When I received my diagnosis of “double depression,” recurrent major depressive disorder and dysthymic disorder, nearly nine years ago, I cried for 24 hours straight (crying non-stop while you’re at work doesn’t make a good impression; I really don’t recommend it). My psychiatrist told me that, very likely, I had suffered from depression most of my life, would have it the rest of my life, and would have to take medication indefinitely. I felt I had been given a death sentence.

Perhaps you have received a similar dire pronouncement from your doctor or therapist. There is nothing worse than being told you are going to be miserable and barely functional for the rest of your life. You might be thinking: How will I manage? Do I not even have the hope of ordinary happiness? Is there anyone who will want to be a part of my life?

Certainly, the statistics support what my doctor told me and your doctor might have told you. According to a study published in the American Journal of Psychiatry, at least 50% of people diagnosed with major depression experience a recurrence of the illness after recovering from the initial onset (2000; 157:229-233). The risk for recurrence, says the article, goes up with each successive episode.

This might be true in the general, statistical sense, but what if—just consider this, now—what if it did not have to be true for you?

You don’t have to know how you can escape the odds, just that it’s possible. (After all, approximately 50% of people diagnosed with major depression do not experience a recurrence, yes?) Consider it for the next few days. Ask yourself: “What if depression weren’t a life sentence for me? What if I could live a productive, happy life in spite of it? What if I could even be free of it?”

DEPRESSION DODGER:

Grab your journal. (Nudging it toward you with your toe during commercial breaks works, too.)  Number down the page 1-10, leaving 3-4 blanks between each number. After #1, write the following stem sentence: “If I didn’t have depression, I could ______”; write the first thing that pops into your head after you finish writing the stem. Continue down the page until you have 10 possibilities of what you could do or what your life would be like if you didn’t have depression. Carry this list with you and read it at least once a day.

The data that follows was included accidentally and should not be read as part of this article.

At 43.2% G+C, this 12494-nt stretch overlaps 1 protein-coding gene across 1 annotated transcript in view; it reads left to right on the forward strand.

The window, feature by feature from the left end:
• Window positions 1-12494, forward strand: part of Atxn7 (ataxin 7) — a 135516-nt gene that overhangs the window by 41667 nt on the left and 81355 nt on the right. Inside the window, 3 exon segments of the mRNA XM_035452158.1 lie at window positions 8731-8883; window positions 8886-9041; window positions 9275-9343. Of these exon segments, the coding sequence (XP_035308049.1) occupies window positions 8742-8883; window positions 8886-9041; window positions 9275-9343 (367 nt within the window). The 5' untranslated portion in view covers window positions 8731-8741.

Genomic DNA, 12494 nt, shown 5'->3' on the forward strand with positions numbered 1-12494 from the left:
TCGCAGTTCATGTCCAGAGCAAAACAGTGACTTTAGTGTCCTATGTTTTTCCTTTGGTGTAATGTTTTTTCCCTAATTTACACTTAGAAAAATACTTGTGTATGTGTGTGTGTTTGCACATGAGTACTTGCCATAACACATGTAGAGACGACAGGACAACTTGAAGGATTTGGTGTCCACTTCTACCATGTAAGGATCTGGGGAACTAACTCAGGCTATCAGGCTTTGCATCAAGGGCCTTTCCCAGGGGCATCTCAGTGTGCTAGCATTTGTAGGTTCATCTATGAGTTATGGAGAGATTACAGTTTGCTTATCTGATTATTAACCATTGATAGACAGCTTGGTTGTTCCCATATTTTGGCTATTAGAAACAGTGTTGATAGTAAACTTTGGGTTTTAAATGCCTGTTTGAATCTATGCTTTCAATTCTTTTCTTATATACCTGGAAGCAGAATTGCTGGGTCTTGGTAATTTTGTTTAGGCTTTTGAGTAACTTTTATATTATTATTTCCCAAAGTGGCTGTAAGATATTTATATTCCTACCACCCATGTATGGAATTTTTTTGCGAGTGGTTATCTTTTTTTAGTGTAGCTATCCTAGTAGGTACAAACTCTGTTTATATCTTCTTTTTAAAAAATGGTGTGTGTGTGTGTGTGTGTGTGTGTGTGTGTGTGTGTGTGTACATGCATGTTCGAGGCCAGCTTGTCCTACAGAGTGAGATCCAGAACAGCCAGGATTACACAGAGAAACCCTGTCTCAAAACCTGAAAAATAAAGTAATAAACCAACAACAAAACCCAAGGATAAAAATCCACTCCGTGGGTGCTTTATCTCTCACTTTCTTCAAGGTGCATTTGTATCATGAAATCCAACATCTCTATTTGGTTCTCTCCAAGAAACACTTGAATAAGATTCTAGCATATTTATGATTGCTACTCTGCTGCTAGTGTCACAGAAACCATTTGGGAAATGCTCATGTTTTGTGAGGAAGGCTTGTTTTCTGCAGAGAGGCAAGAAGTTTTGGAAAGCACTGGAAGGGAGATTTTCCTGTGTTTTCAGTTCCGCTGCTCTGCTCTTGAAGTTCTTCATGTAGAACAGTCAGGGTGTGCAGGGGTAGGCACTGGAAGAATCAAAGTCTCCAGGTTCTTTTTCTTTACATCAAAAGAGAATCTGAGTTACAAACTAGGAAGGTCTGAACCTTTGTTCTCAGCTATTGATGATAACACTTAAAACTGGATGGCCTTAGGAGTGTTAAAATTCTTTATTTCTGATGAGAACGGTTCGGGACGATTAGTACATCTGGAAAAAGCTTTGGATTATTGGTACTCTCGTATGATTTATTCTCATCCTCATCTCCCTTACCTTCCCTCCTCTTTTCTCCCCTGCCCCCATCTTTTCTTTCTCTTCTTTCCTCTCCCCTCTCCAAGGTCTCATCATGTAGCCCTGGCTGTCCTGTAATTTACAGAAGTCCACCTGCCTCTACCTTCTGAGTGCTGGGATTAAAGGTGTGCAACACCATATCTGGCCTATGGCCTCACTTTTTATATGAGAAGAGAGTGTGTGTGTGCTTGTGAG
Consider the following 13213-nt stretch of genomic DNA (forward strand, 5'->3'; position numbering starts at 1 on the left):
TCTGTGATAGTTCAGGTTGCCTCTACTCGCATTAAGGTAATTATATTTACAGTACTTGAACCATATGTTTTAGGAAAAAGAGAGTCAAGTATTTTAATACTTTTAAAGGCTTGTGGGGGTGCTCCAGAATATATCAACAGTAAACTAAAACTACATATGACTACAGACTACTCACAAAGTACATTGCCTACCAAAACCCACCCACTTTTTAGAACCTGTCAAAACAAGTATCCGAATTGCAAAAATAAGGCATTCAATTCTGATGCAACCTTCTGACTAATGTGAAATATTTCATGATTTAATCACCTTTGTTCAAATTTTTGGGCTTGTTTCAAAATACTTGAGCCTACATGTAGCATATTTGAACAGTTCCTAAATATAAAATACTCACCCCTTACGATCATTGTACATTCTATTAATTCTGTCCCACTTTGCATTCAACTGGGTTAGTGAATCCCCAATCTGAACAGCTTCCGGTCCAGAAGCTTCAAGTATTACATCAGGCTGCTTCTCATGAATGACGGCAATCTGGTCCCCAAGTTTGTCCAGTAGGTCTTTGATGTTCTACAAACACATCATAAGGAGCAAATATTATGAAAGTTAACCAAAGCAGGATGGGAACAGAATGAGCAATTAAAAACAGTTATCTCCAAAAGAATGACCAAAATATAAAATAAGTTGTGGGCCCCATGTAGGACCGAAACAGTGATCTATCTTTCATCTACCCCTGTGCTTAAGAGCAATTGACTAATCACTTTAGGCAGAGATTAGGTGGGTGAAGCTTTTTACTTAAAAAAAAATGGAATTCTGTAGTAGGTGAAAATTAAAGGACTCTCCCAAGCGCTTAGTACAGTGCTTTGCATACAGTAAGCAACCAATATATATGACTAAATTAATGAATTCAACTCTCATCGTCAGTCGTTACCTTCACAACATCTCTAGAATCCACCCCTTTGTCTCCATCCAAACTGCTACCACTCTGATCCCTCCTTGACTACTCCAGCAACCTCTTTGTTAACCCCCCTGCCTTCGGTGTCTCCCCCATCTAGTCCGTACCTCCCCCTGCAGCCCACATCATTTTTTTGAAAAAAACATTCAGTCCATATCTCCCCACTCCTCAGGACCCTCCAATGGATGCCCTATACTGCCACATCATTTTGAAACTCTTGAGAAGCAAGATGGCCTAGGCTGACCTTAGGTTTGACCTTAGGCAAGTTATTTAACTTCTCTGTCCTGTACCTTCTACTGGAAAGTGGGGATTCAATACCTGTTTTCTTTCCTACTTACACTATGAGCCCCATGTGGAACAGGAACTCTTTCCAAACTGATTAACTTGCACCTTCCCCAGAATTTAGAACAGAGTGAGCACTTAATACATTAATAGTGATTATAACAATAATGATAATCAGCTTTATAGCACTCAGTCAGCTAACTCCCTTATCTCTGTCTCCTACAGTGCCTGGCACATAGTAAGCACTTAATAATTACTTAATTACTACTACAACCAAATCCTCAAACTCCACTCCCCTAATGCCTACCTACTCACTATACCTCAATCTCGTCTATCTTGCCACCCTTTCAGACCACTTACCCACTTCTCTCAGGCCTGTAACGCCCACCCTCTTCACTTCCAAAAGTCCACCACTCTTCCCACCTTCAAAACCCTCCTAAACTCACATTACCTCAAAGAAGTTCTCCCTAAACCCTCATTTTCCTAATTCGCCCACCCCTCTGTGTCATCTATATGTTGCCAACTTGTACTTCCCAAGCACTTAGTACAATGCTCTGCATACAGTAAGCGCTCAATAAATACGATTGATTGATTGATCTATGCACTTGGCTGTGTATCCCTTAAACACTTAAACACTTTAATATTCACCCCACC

Next time: “What Dogs and People Have In Common.”

(c) 2010 by Patricia R. Henschen, M.A.

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A Key Question

“I do not believe that sheer suffering teaches. If suffering alone taught, all the world would be wise, since everyone suffers. To suffering must be added mourning, understanding, patience, love, openness and the willingness to remain vulnerable.” – by Anne Morrow Lindbergh

I know you want to be well. Your spouse, your parents, your friends, your kids, your doctor, and your therapist all know you want to be well. Who, when given the option, would wish to remain mired in a pit of despair, back aching, exhausted, foggy-brained, hopeless, unable to function in the most basic of ways?

The question is, are you willing to be well? Before you say, “Uh, yeah! Duh!”, think for a minute. No, more like, feel for a minute. Close your eyes and focus your attention (however fractured) on that place in your heart that knows the truth about who you are. Search it. Ask it: “Am I willing to be well?” Listen for the answer.

This may take some practice. Especially since, chances are, you’re pissed that anyone is even questioning your willingness to recover from clinical depression (I was, too, initially). Whatever the answer, “yes” or “no,” it’s okay. There is no right answer, and there is no judgment; only a reading of where you are right now in your journey to recover from depression. It’s kind of like using a thermometer to take your temperature when you have a fever. You don’t feel ashamed just because your temp is 101.2° instead of 98.6°.

(c) 2010 by Patricia R. Henschen

Am I willing to be well?

Connecting with that heart space within yourself may be especially problematic because depression, by its very nature, dulls your emotions and makes it difficult to know what you are feeling about anything. This wrapped-in-cotton-wool state of existence is exacerbated by any antidepressant or anti-anxiety meds you may be taking.

Even so, practice. Ask. As you’re lying in bed at night, unable to sleep: “Am I willing to be well?” When you’re in the shower: “Am I willing to be well?” When you’re struggling to get a meal together for your family and/or yourself: “Am I willing to be well?” In the quiet moments of your day, when you least expect it, the answer will come.

BONUS EXERCISE: Please do not do this exercise unless you are seeing a therapist. Take your journal (one of those 5/$1.00, single-subject spiral notebooks will work just fine) and a pen and, in your dominant hand (the one you normally write with), write: “Am I willing to be well?” Then transfer the pen to your non-dominant hand and allow it to write an answer. You should only do this exercise if you are seeing a therapist because non-dominant-hand writing can unlock some serious stuff; should anything major come up, you’ll need a pro to help you process it.

Next time: “Willingness: The Key to Recovery.”

(c) 2010 by Patricia R. Henschen